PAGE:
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Australasian Human Research Ethics Consultancy Services Pty Ltd (AHRECS)

What Merits Correction? – The Grumpy Geophysicist (August 2017)0

Posted by Admin in on October 30, 2017
 

The topics are important for HDR candidates and other early career researchers. Better handling of good faith errors,disputes and allegations can help avoid the pain of formal inquiries.

A rather interesting comment chain on the website of a social scientist got GG thinking about corrections. (The blog post and comments deal with how to address published mistakes, with comments ranging from “never contact the authors” to “of course you contact the authors”). If fact, GG has gotten into lukewarm water with a couple of folks for pointing out things in their published papers in this blog. Anyways, what merits a correction? And what merits making a stink when there is no correction?
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Fraud Scandals Sap China’s Dream of Becoming a Science Superpower – The New York Times (Amy Qin | October 2017)0

Posted by Admin in on October 28, 2017
 

BEIJING — Having conquered world markets and challenged American political and military leadership, China has set its sights on becoming a global powerhouse in a different field: scientific research. It now has more laboratory scientists than any other country, outspends the entire European Union on research and development, and produces more scientific articles than any other nation except the United States.

When thinking about research misconduct in China it’s important to remember the immense size of their research base and how quickly it has grown. Significant sanction and penalty efforts are underway (see the second linked story) but focusing on the culture of research practice would be better.

But in its rush to dominance, China has stood out in another, less boastful way. Since 2012, the country has retracted more scientific papers because of faked peer reviews than all other countries and territories put together, according to Retraction Watch, a blog that tracks and seeks to publicize retractions of research papers.
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Now, a recent string of high-profile scandals over questionable or discredited research has driven home the point in China that to become a scientific superpower, it must first overcome a festering problem of systemic fraud.
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Also see China’s High Court issue a warning to Life Science companies

Did the author of a now-retracted article bribe a critic to silence him? – Retraction Watch (Megan Scudellari | September 2017)0

Posted by Admin in on October 21, 2017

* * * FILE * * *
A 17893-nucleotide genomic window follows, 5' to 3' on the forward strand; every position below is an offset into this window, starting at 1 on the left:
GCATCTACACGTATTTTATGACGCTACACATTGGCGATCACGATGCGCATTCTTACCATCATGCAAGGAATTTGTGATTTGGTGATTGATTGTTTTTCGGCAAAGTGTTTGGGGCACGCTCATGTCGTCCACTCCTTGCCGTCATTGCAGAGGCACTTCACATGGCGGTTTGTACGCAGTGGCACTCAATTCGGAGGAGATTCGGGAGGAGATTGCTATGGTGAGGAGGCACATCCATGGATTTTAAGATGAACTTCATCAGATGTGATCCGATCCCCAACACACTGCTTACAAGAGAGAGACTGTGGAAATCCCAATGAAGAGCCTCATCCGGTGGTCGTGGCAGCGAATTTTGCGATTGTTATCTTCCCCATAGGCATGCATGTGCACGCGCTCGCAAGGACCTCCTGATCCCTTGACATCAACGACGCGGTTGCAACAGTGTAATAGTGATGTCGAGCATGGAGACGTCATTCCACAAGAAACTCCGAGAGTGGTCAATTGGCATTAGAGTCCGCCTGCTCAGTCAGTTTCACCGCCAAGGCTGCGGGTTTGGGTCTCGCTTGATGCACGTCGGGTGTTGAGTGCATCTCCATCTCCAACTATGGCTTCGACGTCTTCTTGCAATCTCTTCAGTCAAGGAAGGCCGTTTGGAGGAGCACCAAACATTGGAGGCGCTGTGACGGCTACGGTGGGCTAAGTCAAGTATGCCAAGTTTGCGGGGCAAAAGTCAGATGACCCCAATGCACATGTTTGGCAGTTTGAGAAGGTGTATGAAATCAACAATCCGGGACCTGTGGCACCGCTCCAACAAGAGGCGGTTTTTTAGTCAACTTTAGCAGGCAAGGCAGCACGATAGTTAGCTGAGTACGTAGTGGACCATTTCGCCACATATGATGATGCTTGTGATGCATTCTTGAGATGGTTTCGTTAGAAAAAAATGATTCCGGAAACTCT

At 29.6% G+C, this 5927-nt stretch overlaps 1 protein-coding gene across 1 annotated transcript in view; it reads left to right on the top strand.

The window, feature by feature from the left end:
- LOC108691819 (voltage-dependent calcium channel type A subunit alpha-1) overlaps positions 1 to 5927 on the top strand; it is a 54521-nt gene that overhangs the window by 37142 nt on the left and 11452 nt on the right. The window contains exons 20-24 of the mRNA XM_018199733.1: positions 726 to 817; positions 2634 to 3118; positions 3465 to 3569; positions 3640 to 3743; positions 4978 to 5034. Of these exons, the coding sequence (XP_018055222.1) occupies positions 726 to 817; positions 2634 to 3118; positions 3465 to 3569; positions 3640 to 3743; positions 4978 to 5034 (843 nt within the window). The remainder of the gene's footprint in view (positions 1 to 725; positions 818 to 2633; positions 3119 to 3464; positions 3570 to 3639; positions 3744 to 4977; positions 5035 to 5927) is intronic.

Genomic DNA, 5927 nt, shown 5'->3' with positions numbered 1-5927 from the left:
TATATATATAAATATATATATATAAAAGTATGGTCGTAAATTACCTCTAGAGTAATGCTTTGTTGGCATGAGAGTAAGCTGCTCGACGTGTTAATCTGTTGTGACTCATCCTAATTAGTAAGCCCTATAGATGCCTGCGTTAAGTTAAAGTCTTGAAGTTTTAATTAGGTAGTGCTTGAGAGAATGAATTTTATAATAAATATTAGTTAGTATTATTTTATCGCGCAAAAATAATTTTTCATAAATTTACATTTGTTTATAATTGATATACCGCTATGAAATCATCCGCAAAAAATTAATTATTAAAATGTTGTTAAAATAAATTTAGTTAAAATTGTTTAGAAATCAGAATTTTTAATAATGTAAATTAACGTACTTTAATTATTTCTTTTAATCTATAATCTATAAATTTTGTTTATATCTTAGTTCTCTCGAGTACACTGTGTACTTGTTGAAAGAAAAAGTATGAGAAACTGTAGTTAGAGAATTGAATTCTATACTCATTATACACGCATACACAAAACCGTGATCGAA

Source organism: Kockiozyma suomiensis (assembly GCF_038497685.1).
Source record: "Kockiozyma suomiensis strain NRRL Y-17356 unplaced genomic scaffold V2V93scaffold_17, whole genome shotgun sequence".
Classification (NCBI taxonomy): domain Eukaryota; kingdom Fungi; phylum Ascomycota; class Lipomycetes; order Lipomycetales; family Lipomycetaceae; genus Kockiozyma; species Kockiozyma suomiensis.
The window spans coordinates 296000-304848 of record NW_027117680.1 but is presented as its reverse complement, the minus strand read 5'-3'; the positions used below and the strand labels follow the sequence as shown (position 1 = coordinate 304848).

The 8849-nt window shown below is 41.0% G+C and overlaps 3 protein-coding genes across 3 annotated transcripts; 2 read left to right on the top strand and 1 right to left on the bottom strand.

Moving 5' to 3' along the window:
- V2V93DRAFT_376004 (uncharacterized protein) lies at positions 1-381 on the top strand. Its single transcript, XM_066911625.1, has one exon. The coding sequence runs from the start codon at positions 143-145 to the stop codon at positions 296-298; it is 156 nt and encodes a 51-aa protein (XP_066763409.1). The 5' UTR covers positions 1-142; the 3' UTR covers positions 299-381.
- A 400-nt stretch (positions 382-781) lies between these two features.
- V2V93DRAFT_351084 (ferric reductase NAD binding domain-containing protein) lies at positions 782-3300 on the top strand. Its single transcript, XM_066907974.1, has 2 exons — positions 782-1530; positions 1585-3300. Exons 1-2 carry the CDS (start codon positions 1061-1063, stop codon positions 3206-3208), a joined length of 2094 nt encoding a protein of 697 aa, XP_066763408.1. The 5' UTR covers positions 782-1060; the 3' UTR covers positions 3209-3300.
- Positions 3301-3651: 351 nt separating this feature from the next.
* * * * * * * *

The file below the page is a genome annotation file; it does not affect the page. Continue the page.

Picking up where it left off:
Authors react in a variety of ways to criticism of their work. Some stonewall, some grit their teeth but make corrections, and others thank their critics. But what about bribery?

After an economist alerted a journal and government agency to potential problems with a 2015 paper, he says the first author tried to bribe him to withdraw his accusations.

The article has since been retracted by the Editor-in-Chief of Scientometrics, citing an investigation that uncovered “severe insufficiencies” including the use of sources and materials “without attribution.”

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What should journals do when peer reviewers do not disclose potential conflicts? – Retraction Watch (Victoria Stern | August 2017)0

Posted by Admin in on October 18, 2017
 

Peer reviewers, like authors, are supposed to declare any potential conflicts of interest. But what happens when they don’t?

While principally speaking to journal editors the points could be seen as essential prompts for would-be peer reviewers to consider.

Take this case: In a court transcript from Feb. 23, 2017, Bryan Hardin testified that he was a peer reviewer on a 2016 paper in Critical Reviews in Toxicology, which found that asbestos does not increase the risk of cancer. In the deposition, Hardin—who works at the consulting firm Veritox—also said that he has testified in asbestos litigation on behalf of automakers, such as Ford, General Motors, and Chrysler, but said he had not disclosed these relationships to the journal.
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Last year, the first author of the 2016 review withdrew a paper from another journal (by the same publisher) which concluded asbestos roofing products are safe, following several criticisms — including not disclosing the approving editor’s ties to the asbestos industry. In this latest case, the journal told us it believes the review process for the paper was up to snuff, but two outside experts we consulted said they believed Hardin’s relationships — and failure to disclose them — should give the journal pause.
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